Panelists on the Republicans’ Platform Committee engaged in some heated discussions over the direction of the GOP’s stances on social issues – particularly gay marriage and LGBT rights – at the recent voting on policy planks at the Huntington Convention Center in Cleveland, Ohio, according to a reporter with the Hill who was present for the event.
The Hill reported some of the debates became so heated Republican National Committee chairman Reince Priebus and Sen. John Barrasso, who serves as chief of the Platform Committee, were called to oversee and intervene, to smooth ruffled feathers and keep the voting on track.
Social media discussions were the most heated, the Hill said. The panel included social conservatives like Tony Perkins of the Family Research Council – but also Annie Dickerson, an adviser to billionaire Republican backer Paul Singer who, as the Hill notes, backs gay marriage. Meanwhile, the Paul E. Singer Foundation, one of the charitable offshoots of Singer, provides grants for education, health, Jewish causes and LGBT rights.
Dickerson, who’s adopted several children, accused some of the others on the panel of “blatant discrimination” because they voted to prohibit adoption agencies that take tax dollars from allowing gay couples to get custody of children.
“We need children to be adopted,” she said, the Hill reported, “so hooray to the gay community for trying to raise children in a happy and stable home. I object to allowing patent discrimination against gays over the right to adopt … This is blatant discrimination and should not be in our platform.”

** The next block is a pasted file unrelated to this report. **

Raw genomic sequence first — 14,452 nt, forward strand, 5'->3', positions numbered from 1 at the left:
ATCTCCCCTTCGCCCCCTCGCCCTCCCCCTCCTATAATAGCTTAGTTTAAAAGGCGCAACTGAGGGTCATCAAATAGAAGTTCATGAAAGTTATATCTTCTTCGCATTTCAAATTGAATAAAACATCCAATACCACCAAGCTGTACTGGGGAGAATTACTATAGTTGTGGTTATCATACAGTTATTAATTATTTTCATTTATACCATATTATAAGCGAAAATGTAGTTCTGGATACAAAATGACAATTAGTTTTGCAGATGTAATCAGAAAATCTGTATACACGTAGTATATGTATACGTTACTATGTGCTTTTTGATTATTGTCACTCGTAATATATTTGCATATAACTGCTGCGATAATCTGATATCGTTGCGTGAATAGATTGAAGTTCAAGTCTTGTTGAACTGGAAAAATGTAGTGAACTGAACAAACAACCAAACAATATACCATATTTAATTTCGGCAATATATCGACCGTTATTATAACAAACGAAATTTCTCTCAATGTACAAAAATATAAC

The prohibition was passed regardless, along with several others that Dickerson opposed.
“Unbelievable,” she said, after the adoption caveat passed into policy, the Hill said.
Dickerson also opposed language in the platform that stipulates the GOP backs “traditional marriage and the families a husband and wife create,” and said the party’s platform ought instead say children should be “raised in a loving and stable home.”
She also opposed the addition of language that made clear the Republican Party was dissatisfied with the Supreme Court’s ruling on gay marriage.
“They’re not going to change the ruling,” Dickerson said, the Hill reported. “I know it’s hard, but that’s the law of the land.”
The panel included 13 women and three men.
Another delegate, Rachel Hoff, told the full 112-member Platform Committee that the party should open doors to gay marriage. Hoff, the Hill reported, was the only openly gay delegate on that committee.
“We’re your daughters, your sons, your neighbors, colleagues and the couples who sit next to you in church,” she reportedly said. “Freedom means freedom for everyone, including for gays and lesbians.”
Her platform recommendation for softer language was voted down, however.
The committee also rejected a proposal to let states decide on the use of medical marijuana, rejected a party-backed criticism of “no fault divorce,” rejected a proposal that would have taken out language that backed “state legislators [offering] the Bible as a literature curriculum and elective” in high schools, and approved an amendment that opposed the addition of prairie chickens and sage grouses to federal endangered species’ lists, Cleveland.com reported.
Committee members are due to consider platforms on the economy, national defense and other issues on Tuesday.